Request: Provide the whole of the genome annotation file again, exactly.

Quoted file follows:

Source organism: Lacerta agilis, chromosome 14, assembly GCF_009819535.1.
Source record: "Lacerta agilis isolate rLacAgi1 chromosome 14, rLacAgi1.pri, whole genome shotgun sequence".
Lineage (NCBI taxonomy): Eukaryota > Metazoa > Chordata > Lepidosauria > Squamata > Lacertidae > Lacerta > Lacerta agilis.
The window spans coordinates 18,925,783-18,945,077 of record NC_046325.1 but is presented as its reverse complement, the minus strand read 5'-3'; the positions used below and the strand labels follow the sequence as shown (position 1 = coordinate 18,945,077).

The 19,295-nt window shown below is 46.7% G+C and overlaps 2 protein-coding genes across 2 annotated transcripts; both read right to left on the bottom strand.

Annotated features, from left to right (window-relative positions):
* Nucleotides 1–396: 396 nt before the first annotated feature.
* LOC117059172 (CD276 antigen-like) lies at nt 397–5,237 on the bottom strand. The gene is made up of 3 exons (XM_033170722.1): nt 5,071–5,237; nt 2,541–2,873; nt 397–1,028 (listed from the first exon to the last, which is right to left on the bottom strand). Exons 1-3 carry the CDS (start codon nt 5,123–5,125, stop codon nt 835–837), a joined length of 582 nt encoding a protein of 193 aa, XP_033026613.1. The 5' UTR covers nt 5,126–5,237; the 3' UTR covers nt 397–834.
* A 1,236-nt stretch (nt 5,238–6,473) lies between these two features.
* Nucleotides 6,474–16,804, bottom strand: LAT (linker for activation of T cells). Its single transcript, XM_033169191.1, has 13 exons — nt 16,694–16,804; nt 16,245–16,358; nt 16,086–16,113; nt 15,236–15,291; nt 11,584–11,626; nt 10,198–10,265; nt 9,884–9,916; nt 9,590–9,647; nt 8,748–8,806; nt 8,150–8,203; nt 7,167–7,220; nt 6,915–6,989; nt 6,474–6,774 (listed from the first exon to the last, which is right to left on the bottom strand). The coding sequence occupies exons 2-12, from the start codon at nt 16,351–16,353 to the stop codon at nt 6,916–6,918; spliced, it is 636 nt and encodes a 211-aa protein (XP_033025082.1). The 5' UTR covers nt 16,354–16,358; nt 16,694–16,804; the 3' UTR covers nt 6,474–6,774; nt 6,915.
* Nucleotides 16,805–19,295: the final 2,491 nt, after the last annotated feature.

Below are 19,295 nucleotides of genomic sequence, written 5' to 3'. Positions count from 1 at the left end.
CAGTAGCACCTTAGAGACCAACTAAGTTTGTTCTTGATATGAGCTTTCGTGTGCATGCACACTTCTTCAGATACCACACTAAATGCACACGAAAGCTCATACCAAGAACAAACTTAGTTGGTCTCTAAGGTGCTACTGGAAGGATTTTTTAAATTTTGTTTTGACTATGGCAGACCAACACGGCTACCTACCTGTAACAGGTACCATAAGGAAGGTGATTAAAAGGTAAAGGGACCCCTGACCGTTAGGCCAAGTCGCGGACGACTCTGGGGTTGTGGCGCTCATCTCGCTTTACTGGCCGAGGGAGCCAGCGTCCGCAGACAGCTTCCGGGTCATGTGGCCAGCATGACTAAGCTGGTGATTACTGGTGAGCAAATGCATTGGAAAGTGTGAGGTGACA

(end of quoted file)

Source organism: Lacerta agilis, chromosome 14, assembly GCF_009819535.1.
Source record: "Lacerta agilis isolate rLacAgi1 chromosome 14, rLacAgi1.pri, whole genome shotgun sequence".
Lineage (NCBI taxonomy): Eukaryota > Metazoa > Chordata > Lepidosauria > Squamata > Lacertidae > Lacerta > Lacerta agilis.
The window spans coordinates 18,925,783-18,945,077 of record NC_046325.1 but is presented as its reverse complement, the minus strand read 5'-3'; the positions used below and the strand labels follow the sequence as shown (position 1 = coordinate 18,945,077).

The 19,295-nt window shown below is 46.7% G+C and overlaps 2 protein-coding genes across 2 annotated transcripts; both read right to left on the bottom strand.

Annotated features, from left to right (window-relative positions):
* Nucleotides 1–396: 396 nt before the first annotated feature.
* LOC117059172 (CD276 antigen-like) lies at nt 397–5,237 on the bottom strand. The gene is made up of 3 exons (XM_033170722.1): nt 5,071–5,237; nt 2,541–2,873; nt 397–1,028 (listed from the first exon to the last, which is right to left on the bottom strand). Exons 1-3 carry the CDS (start codon nt 5,123–5,125, stop codon nt 835–837), a joined length of 582 nt encoding a protein of 193 aa, XP_033026613.1. The 5' UTR covers nt 5,126–5,237; the 3' UTR covers nt 397–834.
* A 1,236-nt stretch (nt 5,238–6,473) lies between these two features.
* Nucleotides 6,474–16,804, bottom strand: LAT (linker for activation of T cells). Its single transcript, XM_033169191.1, has 13 exons — nt 16,694–16,804; nt 16,245–16,358; nt 16,086–16,113; nt 15,236–15,291; nt 11,584–11,626; nt 10,198–10,265; nt 9,884–9,916; nt 9,590–9,647; nt 8,748–8,806; nt 8,150–8,203; nt 7,167–7,220; nt 6,915–6,989; nt 6,474–6,774 (listed from the first exon to the last, which is right to left on the bottom strand). The coding sequence occupies exons 2-12, from the start codon at nt 16,351–16,353 to the stop codon at nt 6,916–6,918; spliced, it is 636 nt and encodes a 211-aa protein (XP_033025082.1). The 5' UTR covers nt 16,354–16,358; nt 16,694–16,804; the 3' UTR covers nt 6,474–6,774; nt 6,915.
* Nucleotides 16,805–19,295: the final 2,491 nt, after the last annotated feature.

Below are 19,295 nucleotides of genomic sequence, written 5' to 3'. Positions count from 1 at the left end.
CAGTAGCACCTTAGAGACCAACTAAGTTTGTTCTTGATATGAGCTTTCGTGTGCATGCACACTTCTTCAGATACCACACTAAATGCACACGAAAGCTCATACCAAGAACAAACTTAGTTGGTCTCTAAGGTGCTACTGGAAGGATTTTTTAAATTTTGTTTTGACTATGGCAGACCAACACGGCTACCTACCTGTAACAGGTACCATAAGGAAGGTGATTAAAAGGTAAAGGGACCCCTGACCGTTAGGCCAAGTCGCGGACGACTCTGGGGTTGTGGCGCTCATCTCGCTTTACTGGCCGAGGGAGCCAGCGTCCGCAGACAGCTTCCGGGTCATGTGGCCAGCATGACTAAGCTGGTGATTACTGGTGAGCAAATGCATTGGAAAGTGTGAGGTGACA